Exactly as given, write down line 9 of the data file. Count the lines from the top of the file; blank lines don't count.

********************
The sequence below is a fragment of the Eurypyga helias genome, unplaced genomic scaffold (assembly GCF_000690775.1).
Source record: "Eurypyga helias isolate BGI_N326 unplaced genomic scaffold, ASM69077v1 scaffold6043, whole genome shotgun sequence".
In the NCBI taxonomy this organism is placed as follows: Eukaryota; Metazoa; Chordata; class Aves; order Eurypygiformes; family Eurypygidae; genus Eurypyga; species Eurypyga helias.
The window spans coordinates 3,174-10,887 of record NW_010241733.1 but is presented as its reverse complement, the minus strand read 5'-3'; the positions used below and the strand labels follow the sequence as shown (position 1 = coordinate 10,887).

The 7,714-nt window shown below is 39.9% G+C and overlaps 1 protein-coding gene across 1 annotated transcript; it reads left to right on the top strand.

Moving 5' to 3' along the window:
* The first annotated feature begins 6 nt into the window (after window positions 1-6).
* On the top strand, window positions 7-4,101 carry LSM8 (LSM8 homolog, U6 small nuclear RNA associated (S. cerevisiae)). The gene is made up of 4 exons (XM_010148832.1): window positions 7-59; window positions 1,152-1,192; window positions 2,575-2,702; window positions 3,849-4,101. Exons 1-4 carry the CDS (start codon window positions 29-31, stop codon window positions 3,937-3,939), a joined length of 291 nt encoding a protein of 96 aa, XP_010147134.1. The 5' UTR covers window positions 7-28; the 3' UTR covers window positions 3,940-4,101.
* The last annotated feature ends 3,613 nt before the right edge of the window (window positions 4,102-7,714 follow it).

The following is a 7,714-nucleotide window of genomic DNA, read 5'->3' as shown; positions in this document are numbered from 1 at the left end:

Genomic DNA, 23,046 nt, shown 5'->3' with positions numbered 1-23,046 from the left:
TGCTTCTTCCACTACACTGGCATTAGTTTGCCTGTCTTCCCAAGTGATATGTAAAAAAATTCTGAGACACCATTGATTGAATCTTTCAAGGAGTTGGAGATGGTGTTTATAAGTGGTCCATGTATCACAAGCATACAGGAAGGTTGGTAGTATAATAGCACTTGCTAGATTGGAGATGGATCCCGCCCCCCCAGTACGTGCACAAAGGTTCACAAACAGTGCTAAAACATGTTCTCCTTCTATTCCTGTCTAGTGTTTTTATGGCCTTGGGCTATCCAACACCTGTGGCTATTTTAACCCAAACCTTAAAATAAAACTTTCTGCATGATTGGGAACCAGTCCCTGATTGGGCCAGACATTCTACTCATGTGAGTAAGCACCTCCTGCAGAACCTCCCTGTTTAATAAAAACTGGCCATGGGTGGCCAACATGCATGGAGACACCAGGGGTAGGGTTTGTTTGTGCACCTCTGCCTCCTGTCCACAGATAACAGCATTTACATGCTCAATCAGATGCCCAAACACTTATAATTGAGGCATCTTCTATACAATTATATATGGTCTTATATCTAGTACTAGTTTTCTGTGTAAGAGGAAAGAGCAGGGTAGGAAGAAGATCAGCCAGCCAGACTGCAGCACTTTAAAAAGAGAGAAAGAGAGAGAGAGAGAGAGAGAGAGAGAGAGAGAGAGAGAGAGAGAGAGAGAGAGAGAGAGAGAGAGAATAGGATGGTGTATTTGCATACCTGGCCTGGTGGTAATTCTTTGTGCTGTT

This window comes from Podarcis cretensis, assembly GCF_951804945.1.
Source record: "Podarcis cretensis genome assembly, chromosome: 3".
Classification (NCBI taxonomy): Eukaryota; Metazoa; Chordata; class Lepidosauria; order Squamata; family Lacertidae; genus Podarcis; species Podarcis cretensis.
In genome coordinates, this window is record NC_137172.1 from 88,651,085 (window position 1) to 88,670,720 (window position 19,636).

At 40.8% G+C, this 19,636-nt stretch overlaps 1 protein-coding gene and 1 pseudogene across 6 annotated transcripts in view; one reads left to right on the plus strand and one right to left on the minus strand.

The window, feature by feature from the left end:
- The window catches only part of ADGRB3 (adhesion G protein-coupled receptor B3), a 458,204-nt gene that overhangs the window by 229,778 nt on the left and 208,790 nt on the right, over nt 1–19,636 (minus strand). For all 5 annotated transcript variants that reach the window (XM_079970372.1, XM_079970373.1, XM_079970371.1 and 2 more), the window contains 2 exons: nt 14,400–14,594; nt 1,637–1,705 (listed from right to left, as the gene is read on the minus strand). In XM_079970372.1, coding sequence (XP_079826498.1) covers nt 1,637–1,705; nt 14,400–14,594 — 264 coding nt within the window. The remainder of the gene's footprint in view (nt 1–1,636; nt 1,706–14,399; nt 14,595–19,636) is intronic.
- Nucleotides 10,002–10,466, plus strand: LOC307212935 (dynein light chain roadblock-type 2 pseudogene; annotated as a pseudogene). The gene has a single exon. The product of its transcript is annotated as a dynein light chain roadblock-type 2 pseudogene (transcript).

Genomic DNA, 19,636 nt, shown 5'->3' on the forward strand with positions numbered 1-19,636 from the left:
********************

* The last annotated feature ends 3,613 nt before the right edge of the window (window positions 4,102-7,714 follow it).